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Article 39’s application for reinstatement of ‘legal protections for children’ to be heard on 27 July

Article 39, the children's rights charity, will ask the High Court to reinstate legal protections for children in care when its case is heard on 27 and 28 July. Article 39's request for the final hearing to be expedited was successful, recognising the vulnerability of children in care and the scale of the changes forced through overnight.

By the Adoption and Children (Coronavirus) (Amendment) Regulations 2020, the Department for Education reduced 65 safeguards for children in care in England by laying a statutory instrument on 23 April. The changes took effect the next day. The legislation had not been preceded by a consultation exercise.

An expiry date of 25 September was set but an Explanatory Memorandum published alongside the regulatory changes said this end-date would be revoked in the event of the public emergency continuing. Similarly, the government's child's rights impact assessment said the time-period would be extended "should the public health emergency or its impact last longer". On 16 July the Government issued a consultation document proposing that certain regulations should be extended until 31 March 2021.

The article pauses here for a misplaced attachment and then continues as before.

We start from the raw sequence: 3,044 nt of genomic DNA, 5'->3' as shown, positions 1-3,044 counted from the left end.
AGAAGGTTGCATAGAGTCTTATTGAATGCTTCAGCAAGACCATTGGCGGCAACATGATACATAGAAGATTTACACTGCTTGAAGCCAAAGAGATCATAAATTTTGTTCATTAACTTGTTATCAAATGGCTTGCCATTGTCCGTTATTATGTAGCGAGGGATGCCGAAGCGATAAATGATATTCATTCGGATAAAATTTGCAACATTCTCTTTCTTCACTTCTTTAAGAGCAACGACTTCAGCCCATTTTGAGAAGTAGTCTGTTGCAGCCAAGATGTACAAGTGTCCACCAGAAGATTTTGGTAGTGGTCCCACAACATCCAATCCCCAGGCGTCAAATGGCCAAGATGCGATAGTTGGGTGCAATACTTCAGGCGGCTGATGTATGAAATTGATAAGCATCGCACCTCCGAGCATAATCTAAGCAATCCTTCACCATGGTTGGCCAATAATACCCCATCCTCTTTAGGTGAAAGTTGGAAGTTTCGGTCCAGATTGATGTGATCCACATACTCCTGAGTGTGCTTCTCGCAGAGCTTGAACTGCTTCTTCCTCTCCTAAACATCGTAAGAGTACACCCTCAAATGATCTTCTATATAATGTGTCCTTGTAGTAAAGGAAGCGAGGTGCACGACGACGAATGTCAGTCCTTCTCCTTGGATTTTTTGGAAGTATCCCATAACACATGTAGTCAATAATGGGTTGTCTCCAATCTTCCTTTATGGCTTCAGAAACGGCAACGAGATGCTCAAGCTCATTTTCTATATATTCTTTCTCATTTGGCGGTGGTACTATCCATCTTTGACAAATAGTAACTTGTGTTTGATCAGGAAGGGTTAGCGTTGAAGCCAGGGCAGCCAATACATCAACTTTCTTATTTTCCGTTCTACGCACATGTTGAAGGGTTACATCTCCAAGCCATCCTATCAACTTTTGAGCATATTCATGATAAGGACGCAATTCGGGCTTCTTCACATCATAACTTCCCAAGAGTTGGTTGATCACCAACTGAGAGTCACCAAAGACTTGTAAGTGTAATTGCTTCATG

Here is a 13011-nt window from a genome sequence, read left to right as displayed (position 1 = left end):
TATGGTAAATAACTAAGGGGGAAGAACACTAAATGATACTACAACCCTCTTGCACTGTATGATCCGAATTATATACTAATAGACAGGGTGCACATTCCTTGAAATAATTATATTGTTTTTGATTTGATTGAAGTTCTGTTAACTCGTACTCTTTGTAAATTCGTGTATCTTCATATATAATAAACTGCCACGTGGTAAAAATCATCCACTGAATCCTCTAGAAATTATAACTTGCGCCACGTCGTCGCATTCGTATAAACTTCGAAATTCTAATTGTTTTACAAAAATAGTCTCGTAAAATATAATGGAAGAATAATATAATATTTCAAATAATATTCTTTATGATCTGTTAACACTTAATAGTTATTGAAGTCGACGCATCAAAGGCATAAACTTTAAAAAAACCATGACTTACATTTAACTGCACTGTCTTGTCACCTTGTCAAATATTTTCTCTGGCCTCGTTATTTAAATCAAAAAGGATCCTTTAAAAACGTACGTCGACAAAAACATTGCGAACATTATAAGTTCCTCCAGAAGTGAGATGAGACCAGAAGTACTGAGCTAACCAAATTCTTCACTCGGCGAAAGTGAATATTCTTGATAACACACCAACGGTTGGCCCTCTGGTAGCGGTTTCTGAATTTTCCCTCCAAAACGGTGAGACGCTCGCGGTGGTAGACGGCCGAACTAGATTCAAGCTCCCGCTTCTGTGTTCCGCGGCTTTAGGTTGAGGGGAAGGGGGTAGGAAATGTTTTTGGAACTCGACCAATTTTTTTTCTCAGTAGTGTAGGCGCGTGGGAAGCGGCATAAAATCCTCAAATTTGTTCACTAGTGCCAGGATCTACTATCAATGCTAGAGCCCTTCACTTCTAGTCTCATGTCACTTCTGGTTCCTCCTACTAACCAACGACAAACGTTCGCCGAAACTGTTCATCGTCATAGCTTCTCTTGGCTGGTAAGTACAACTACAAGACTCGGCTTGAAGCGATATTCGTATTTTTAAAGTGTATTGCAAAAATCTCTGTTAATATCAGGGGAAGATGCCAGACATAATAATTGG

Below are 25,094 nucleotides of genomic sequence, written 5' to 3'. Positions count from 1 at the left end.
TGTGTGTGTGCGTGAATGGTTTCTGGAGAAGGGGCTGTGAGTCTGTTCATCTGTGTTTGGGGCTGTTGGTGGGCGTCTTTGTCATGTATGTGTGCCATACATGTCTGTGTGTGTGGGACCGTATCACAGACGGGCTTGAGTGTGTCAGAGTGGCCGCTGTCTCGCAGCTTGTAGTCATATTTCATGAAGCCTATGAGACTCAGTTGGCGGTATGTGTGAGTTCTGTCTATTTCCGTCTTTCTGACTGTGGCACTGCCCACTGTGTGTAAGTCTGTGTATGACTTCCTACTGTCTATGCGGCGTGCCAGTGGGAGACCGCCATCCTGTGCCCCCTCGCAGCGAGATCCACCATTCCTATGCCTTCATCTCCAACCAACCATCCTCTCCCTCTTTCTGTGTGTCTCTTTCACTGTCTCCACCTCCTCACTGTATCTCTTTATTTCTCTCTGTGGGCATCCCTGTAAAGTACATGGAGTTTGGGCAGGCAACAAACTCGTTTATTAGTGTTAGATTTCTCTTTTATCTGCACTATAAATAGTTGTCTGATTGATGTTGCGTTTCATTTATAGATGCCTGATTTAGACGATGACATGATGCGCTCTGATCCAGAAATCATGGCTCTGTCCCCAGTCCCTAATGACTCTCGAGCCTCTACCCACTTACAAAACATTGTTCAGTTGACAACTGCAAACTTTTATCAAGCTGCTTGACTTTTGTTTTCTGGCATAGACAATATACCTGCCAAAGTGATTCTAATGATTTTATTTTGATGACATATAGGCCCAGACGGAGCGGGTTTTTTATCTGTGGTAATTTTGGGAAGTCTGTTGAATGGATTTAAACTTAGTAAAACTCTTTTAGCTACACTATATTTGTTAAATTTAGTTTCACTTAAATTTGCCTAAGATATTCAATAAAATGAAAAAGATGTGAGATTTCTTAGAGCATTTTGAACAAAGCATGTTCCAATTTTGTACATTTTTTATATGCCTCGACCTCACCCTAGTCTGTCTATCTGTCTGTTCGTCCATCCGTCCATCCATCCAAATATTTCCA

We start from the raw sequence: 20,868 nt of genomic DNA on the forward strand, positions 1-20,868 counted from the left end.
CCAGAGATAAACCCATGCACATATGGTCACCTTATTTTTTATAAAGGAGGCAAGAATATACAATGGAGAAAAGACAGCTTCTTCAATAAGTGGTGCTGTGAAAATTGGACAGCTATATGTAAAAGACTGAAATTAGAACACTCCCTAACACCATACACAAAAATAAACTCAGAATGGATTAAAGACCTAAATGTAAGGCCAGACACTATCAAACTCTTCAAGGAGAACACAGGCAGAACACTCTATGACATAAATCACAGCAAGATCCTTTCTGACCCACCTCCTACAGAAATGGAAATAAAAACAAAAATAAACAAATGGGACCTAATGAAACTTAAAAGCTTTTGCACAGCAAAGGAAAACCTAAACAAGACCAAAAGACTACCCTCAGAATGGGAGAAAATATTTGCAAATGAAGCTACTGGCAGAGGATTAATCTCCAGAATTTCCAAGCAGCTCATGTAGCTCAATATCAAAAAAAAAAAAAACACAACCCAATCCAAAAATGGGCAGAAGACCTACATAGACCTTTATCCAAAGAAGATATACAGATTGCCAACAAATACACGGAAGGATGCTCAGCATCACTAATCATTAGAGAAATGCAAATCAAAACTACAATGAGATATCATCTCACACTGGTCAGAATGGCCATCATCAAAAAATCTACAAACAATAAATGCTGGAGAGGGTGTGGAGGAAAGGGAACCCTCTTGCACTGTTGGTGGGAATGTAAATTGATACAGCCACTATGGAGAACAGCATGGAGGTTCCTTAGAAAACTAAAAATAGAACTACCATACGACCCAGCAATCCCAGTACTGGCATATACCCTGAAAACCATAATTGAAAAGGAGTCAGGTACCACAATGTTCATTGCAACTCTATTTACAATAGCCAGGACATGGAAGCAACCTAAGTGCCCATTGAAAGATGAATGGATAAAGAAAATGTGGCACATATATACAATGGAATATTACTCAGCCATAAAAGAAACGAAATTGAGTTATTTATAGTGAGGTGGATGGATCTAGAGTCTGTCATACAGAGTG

When giving evidence before Parliament's Education Select Committee, the Children's Minister further indicated that deregulation during COVID-19 could be a testing ground for permanent 'relaxations' of legal duties. This led Article 39 and others to suspect the government was reviving earlier failed attempts to deregulate children's social care – most notably in 2016/17 when it tried to pass legislation which would have allowed councils to opt out of their statutory duties for up to six years as trials for countrywide deregulation, although the government has denied this.

Over 50 organisations and several hundred care experienced people, social workers and others within the children's social care sector have been pressing for children's rights to be immediately reinstated, as has the Children's Commissioner for England.

It was against this background that a statement from Children's Minister Vicky Ford MP was published on Parliament's website last night, which states that the majority of the changes will expire at the end of September. The Minister is due to "immediately" amend non-statutory guidance urging local authorities not to implement the majority of the regulatory changes introduced through Statutory Instrument 445.

Article 39's claim has three separate grounds:

For more details of Article 39's claim, click here.